Force Majeure

One of my favorite terms I studied while in law school was the contract clause known as the force majeure.  This clause in the Latin literally means “greater force” but is known primarily as the Act of God clause.  The purpose of this clause in contracts is to eliminate liability of a party should some unforeseen or uncontrollable act take place that would eliminate the fulfillment of one parties obligation in the contract.  This clause normally covers things that we would call natural disasters but can include things such as wars or the involvement of third party shortcomings.  The force majeure clause provides pardon of fulfilling a contract due to the unnatural intervention of some third party. 

One thing that I always find amazing though is that many times when these acts of God or natural disasters occur, many Christians don’t look at the event as an excuse to stop acting or not fulfill their obligations (I hesitate to use that word).  To many in the Christian community, force majeure is a call to action.  I think about the Christian response to such recent events as Hurrican Katrina, the Haitian earthquake, or the tsunami that devastated Thailand.  I know personally many people who offered money, time, or service* in order to relieve the pain and suffering that these natural disasters brought with them.  That is not to say that only Christians respond in such challenging times.  Just as I know Christians who helped in these relief efforts in the name of Christ, I know atheists who helped as well in the name of human rights and goodness. 

I have long felt that when one of the most devastating unnatural disasters to hit the United States of America occurred though, many Christians dropped the ball.  After the terrorist attacks of 9/11 in New York City, Washington D.C., and PA occurred the Christian community was faced with a nation looking to them for guidance.  Those who lived through these events can easily recall the resounding thud as the knees of our country dropped in prayer and seeking for a God that could provide understanding for the pain our country felt.  At a time when the whole country was crying out for God, there was a response from many Christians that was not beneficial though.  When the whole nation was looking for God, the American church took a “come to us” approach rather than going out to them.  There was talk of church attendance sky-rocketing as many citizens went to their neighborhood churches hoping to find the answer of why 9/11 had happened.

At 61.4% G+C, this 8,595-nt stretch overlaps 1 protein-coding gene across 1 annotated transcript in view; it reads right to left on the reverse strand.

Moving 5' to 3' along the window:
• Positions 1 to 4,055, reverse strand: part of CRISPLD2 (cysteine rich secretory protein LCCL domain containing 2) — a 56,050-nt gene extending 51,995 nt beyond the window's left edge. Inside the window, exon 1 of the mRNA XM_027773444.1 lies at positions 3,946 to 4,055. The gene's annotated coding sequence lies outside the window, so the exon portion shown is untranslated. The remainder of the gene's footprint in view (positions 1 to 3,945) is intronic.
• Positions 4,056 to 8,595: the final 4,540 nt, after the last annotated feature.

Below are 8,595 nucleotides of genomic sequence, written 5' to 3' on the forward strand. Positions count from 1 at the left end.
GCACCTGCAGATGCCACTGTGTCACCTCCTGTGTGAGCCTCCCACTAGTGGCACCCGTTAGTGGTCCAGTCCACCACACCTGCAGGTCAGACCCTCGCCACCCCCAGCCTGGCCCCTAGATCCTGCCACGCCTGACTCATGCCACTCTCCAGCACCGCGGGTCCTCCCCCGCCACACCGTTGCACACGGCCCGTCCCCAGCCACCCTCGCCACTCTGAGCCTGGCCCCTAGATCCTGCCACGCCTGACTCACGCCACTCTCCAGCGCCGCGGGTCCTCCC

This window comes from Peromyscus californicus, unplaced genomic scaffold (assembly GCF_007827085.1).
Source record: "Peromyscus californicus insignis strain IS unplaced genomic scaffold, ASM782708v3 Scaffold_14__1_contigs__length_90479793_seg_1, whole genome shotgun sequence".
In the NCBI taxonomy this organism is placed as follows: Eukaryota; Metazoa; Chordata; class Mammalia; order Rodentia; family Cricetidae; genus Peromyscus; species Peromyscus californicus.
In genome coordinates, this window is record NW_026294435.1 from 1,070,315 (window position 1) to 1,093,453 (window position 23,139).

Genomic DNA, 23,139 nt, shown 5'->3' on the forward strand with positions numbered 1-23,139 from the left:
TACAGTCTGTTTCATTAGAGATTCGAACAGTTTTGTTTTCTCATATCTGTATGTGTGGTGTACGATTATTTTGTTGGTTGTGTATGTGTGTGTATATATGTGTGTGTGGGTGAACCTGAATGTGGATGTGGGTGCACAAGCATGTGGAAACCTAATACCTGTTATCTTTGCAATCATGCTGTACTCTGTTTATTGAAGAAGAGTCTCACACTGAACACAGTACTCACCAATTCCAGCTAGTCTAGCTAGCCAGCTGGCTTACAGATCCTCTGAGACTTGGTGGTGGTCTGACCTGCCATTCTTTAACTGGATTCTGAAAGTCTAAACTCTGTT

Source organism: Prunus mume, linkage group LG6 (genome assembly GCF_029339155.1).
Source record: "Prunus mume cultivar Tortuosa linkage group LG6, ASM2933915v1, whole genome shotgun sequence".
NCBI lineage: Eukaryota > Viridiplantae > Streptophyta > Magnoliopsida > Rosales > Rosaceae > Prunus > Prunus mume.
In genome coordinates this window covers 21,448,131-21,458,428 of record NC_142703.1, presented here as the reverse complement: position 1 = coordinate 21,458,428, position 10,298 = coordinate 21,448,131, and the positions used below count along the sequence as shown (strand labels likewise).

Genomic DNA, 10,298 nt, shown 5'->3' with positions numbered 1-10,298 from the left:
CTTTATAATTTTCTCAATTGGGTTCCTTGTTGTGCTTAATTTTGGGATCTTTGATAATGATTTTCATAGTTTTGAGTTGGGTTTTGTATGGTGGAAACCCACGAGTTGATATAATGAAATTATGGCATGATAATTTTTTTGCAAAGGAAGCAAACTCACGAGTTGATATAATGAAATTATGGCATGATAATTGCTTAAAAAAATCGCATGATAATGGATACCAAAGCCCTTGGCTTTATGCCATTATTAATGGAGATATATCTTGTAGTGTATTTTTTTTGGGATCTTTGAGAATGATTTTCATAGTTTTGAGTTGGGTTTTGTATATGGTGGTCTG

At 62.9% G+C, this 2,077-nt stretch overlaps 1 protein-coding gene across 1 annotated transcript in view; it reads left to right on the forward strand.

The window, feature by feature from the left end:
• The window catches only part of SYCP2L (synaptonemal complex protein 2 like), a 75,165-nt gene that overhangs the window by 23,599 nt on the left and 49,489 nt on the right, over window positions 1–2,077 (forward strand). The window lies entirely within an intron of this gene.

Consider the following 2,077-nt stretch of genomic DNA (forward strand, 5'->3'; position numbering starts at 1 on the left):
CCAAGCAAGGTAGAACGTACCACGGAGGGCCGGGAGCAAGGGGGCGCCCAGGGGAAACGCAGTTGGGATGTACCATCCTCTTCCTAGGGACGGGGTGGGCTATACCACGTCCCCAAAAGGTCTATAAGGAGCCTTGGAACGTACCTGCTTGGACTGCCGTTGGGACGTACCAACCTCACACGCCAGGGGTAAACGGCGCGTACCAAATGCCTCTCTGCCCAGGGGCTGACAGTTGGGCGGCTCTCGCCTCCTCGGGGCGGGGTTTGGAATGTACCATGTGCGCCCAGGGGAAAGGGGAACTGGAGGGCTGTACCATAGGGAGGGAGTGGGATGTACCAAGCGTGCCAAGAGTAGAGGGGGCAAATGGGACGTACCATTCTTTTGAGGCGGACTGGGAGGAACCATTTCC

So why did it not stick?  Why did the main evangelical churches fail to remain flourishing?  My theory is that people did not remain in those churches because they were not hearing the gospel from the leaders of those churches.  The pastors and preachers in many of these churches were all so involved in teaching moralism, legalism, or trying to be relevant that when people were literally being called out to hear the gospel, they did not hear it.  In some churches there were sermons trying to explain the fundamentals of the Islamic faith (how dare we teach the first word of Islam from our pulpits) and making pleas that “not all Muslims are that way.”  In other churches there were sermons based on pop-psychology lessons of coping with the grief felt because of the attacks.  Where were the sermons that stated that 9/11 happened because all of mankind is sinful and that the death, fear, dread, and hopelessness is nothing more than birthpains as those who believe in Christ are birthed into a new life?  Where were they?  Few and far between is where they were.

The result:  look at today’s American Christain landscape.  When a nation looked to the churches of this country for Jesus, they did not always find Him.  Instead, through man-ordained grief and counseling ministries, it was thought prudent to just “accept them as they are,” and not work to convince people of the truth that is found in scripture.  Talk of Christ being the only way to righteousness was scaled back as was apologetics.  Rather than quickly dismissing thoughts and talks of doubt regarding matters of scriptural authority, a much wider “what does it mean to you” attitude was taken on in Bible study.  This “spirit” of openness not only led to people not fully understanding the might and power of Christ, but also has led to what we are seeing more than ever now, a belief in some interconnected, multi-faith world in which one faith is just as valid as the other.